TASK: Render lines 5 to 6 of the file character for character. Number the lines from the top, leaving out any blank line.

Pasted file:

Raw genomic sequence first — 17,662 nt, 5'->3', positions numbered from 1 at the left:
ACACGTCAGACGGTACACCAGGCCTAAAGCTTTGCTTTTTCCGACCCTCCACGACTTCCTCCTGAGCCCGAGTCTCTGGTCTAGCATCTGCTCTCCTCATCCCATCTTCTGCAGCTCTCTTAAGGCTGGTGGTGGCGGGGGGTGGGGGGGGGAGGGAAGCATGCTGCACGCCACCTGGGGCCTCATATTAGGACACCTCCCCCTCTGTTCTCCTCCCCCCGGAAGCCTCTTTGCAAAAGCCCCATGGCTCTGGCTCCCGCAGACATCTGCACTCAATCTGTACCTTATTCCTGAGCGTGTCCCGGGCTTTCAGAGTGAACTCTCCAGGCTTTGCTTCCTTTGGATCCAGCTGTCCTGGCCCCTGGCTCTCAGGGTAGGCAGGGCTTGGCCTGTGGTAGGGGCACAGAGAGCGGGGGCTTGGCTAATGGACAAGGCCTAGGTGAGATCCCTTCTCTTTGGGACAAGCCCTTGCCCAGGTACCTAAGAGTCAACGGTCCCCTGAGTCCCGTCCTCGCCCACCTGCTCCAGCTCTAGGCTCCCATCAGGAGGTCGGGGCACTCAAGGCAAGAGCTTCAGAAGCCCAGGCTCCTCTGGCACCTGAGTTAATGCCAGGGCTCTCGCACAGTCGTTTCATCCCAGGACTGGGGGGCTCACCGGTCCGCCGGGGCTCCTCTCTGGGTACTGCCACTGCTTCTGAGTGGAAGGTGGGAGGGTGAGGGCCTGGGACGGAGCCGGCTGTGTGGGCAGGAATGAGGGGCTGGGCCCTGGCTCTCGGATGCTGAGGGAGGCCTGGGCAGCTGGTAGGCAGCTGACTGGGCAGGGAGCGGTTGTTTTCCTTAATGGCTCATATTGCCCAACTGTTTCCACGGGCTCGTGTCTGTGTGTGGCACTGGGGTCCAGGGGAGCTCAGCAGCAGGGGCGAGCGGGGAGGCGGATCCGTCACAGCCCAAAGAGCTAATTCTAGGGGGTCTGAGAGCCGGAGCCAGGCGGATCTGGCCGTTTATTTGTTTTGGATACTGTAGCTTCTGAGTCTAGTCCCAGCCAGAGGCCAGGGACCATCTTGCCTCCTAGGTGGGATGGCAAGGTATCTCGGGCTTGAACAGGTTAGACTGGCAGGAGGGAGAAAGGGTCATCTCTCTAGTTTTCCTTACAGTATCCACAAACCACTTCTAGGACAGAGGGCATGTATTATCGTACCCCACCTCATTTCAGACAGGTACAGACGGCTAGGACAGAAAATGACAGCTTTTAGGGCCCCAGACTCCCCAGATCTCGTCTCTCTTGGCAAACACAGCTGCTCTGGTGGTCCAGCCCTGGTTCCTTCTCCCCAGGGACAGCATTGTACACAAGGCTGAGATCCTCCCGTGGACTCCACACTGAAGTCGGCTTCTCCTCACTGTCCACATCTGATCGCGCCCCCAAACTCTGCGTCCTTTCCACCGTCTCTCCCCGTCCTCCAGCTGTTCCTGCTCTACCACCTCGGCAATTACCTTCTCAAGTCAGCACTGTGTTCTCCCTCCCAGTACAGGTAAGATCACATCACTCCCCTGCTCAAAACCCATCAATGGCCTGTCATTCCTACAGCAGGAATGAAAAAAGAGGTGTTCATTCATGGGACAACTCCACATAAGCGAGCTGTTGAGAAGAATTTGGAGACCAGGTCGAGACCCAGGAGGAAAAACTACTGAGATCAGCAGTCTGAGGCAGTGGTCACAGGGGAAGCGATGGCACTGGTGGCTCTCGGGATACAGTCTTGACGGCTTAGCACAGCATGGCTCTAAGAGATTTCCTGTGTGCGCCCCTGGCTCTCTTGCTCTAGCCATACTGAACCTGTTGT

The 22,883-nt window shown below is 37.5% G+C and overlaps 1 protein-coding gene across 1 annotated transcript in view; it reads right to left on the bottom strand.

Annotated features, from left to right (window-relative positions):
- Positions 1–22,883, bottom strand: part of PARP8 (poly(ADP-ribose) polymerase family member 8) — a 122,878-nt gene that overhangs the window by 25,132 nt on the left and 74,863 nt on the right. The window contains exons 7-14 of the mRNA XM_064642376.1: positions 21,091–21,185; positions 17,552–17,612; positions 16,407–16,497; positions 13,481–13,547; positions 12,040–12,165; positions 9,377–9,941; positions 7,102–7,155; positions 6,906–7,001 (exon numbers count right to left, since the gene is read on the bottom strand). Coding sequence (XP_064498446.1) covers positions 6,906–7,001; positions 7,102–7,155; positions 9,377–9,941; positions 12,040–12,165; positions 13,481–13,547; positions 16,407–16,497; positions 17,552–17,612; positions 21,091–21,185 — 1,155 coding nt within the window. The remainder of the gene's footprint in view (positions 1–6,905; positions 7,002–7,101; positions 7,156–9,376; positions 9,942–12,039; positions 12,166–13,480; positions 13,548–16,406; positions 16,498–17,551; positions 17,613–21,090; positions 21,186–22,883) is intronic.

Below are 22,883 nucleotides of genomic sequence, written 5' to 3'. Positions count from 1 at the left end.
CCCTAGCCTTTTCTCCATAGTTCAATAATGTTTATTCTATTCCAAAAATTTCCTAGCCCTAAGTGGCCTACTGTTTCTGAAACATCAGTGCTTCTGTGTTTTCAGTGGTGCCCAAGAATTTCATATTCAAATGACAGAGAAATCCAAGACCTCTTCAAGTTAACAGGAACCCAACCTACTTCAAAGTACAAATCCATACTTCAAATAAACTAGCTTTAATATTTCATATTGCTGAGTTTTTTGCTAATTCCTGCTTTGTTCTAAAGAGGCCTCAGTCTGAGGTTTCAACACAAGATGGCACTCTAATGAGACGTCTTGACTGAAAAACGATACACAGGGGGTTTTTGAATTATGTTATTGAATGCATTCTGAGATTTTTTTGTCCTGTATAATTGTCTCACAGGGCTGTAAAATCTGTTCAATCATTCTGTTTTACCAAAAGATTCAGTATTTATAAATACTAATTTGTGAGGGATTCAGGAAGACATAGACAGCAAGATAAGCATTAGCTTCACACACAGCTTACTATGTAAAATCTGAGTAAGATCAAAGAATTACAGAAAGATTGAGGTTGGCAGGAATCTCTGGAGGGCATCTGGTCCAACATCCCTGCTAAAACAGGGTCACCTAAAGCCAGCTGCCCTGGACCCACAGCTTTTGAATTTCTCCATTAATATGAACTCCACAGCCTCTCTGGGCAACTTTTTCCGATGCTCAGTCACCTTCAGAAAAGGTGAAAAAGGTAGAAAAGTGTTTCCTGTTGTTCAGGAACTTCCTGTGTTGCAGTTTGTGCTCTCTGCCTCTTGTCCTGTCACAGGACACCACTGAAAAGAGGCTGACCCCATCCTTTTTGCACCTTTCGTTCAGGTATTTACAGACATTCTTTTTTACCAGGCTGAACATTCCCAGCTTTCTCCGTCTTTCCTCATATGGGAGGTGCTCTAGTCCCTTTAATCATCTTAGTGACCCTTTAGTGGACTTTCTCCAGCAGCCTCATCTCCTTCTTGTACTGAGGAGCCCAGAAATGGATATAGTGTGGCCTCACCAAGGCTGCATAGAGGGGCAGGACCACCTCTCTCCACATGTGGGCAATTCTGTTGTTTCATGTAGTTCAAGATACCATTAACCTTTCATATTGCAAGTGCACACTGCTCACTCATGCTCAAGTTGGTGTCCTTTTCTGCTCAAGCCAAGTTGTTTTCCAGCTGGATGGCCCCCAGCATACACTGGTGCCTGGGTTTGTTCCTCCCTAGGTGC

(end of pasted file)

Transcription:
- Positions 1–22,883, bottom strand: part of PARP8 (poly(ADP-ribose) polymerase family member 8) — a 122,878-nt gene that overhangs the window by 25,132 nt on the left and 74,863 nt on the right. The window contains exons 7-14 of the mRNA XM_064642376.1: positions 21,091–21,185; positions 17,552–17,612; positions 16,407–16,497; positions 13,481–13,547; positions 12,040–12,165; positions 9,377–9,941; positions 7,102–7,155; positions 6,906–7,001 (exon numbers count right to left, since the gene is read on the bottom strand). Coding sequence (XP_064498446.1) covers positions 6,906–7,001; positions 7,102–7,155; positions 9,377–9,941; positions 12,040–12,165; positions 13,481–13,547; positions 16,407–16,497; positions 17,552–17,612; positions 21,091–21,185 — 1,155 coding nt within the window. The remainder of the gene's footprint in view (positions 1–6,905; positions 7,002–7,101; positions 7,156–9,376; positions 9,942–12,039; positions 12,166–13,480; positions 13,548–16,406; positions 16,498–17,551; positions 17,613–21,090; positions 21,186–22,883) is intronic.

Below are 22,883 nucleotides of genomic sequence, written 5' to 3'. Positions count from 1 at the left end.